The Colorado Supreme Court recently issued a decision that significantly impacts common interest communities’ need to enforce contracts by filing a lawsuit or an arbitration proceeding.  This decision affects the timing considerations of when such proceedings must be filed.

The deadlines measuring when lawsuits must be filed are known as “statutes of limitation”.  They vary depending on the particular legal theories or claims to be asserted.  For most contracts, the applicable statute of limitations is three years after the claim “accrues”.  When a claim accrues, that means the three-year period has started to run.  There are several statutory provisions and legal decisions analyzing these accrual rules.

The recent Colorado Supreme Court decision has changed the accrual rules for such contracts.  The overall impact means such breach of contract claims will accrue (meaning start the three-year period) sooner.  Going forward, there is an earlier starting point for accrual than previously.  Generally speaking, prior to this decision, a claim for breach of contract “accrued” when some recognition of damage, adverse conditions, or physical manifestation of damage existed from improper contractual performance.  After the new Colorado Supreme Court ruling, the claim accrues when there is a notice of the breach, meaning a failure to follow contractual terms, regardless of whether that breach has yet caused damage or adverse conditions.  Here is how the Court summarized its decision:

The supreme court today clarifies when a breach-of-contract claim accrues for purposes of the applicable three-year statute of limitations.  The court holds that a breach-of-contract claim accrues at the time the breach is, or in the exercise of reasonable diligence should have been, discovered.  Because a division of the court of appeals applied an accrual rule based on when a plaintiff becomes aware of damages and possesses certainty of harm and incentive to sue, it erred.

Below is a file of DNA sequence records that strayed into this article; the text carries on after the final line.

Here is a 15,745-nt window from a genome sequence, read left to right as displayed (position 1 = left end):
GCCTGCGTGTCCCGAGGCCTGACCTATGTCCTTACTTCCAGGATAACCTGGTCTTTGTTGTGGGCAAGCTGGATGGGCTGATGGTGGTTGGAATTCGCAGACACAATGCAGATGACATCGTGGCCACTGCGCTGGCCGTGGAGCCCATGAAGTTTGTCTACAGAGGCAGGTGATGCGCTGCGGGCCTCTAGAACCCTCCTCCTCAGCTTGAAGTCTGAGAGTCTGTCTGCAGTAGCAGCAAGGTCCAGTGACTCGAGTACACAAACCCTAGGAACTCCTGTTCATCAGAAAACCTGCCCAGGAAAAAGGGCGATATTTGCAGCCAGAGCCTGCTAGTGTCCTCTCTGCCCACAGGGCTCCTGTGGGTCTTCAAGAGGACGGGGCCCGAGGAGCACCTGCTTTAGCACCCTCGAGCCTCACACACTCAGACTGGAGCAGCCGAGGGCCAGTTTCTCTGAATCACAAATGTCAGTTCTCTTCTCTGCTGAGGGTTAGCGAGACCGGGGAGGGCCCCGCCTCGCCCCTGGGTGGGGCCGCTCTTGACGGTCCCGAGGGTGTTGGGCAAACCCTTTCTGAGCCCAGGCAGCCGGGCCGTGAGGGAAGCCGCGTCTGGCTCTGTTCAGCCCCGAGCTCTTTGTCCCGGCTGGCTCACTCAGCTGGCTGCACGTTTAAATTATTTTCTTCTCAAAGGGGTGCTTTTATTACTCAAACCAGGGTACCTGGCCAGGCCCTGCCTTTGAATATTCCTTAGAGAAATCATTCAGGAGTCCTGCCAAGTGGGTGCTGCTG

City and County of Denver v. Board of County Commissioners of Adams County, ___ P.3d ___, 22 SC 250 (Colo. 2024) (01-29-24).

This case is significant for association boards and managers.  An association’s awareness of a vendor’s failure to follow a contractual provision, a fact which may be realized long before any resultant damage, starts the three-year time period within which a lawsuit or arbitration must be filed.

For example, if contract specifications require a vendor installing decks to use a particular type of stain to seal the decks and the vendor instead uses a different stain, that constitutes a breach.  Any ensuing damage from using the wrong stain may not appear until long afterward.  But, even though there is no immediate damage from the different stain, the legal clock has started ticking on the three-year deadline within which to file suit for breach of contract for using improper stain.

This ruling will require greater monitoring of contractual performance and increased vigilance to ensure that vendors are following the correct contractual procedures.  How associations accomplish this monitoring and vigilance will depend on each factual circumstance, but the consequences of not doing so could mean the loss of legal remedies for enforcing contracts.

It is also important to recognize that a warranty in a contract for longer periods of time does not extend either the three-year statute of limitations or the accrual rules summarized here.

If you have any questions about this case and its impact on associations, please contact one of our Altitude attorneys at 303-432-9999 or email us at [email protected].

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